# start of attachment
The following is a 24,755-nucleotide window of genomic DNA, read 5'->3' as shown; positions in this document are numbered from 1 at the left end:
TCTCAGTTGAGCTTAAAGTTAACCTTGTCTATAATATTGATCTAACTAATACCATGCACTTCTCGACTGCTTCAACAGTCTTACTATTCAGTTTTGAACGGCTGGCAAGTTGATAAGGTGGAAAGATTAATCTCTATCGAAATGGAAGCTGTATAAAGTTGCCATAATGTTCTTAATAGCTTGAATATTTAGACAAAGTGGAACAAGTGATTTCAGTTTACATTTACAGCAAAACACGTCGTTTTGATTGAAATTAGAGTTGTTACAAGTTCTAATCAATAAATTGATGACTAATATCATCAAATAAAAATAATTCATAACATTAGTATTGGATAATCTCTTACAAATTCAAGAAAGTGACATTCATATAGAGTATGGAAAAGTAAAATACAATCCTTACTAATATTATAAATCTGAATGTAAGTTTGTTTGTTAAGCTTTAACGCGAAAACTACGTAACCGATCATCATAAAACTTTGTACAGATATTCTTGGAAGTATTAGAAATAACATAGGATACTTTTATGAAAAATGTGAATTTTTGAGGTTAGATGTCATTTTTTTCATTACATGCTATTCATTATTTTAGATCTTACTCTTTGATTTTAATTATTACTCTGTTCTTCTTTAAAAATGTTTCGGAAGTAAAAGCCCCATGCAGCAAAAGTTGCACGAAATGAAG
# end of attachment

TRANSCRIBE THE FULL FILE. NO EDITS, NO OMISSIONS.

The following is a 24,755-nucleotide window of genomic DNA, read 5'->3' as shown; positions in this document are numbered from 1 at the left end:
TCTCAGTTGAGCTTAAAGTTAACCTTGTCTATAATATTGATCTAACTAATACCATGCACTTCTCGACTGCTTCAACAGTCTTACTATTCAGTTTTGAACGGCTGGCAAGTTGATAAGGTGGAAAGATTAATCTCTATCGAAATGGAAGCTGTATAAAGTTGCCATAATGTTCTTAATAGCTTGAATATTTAGACAAAGTGGAACAAGTGATTTCAGTTTACATTTACAGCAAAACACGTCGTTTTGATTGAAATTAGAGTTGTTACAAGTTCTAATCAATAAATTGATGACTAATATCATCAAATAAAAATAATTCATAACATTAGTATTGGATAATCTCTTACAAATTCAAGAAAGTGACATTCATATAGAGTATGGAAAAGTAAAATACAATCCTTACTAATATTATAAATCTGAATGTAAGTTTGTTTGTTAAGCTTTAACGCGAAAACTACGTAACCGATCATCATAAAACTTTGTACAGATATTCTTGGAAGTATTAGAAATAACATAGGATACTTTTATGAAAAATGTGAATTTTTGAGGTTAGATGTCATTTTTTTCATTACATGCTATTCATTATTTTAGATCTTACTCTTTGATTTTAATTATTACTCTGTTCTTCTTTAAAAATGTTTCGGAAGTAAAAGCCCCATGCAGCAAAAGTTGCACGAAATGAAG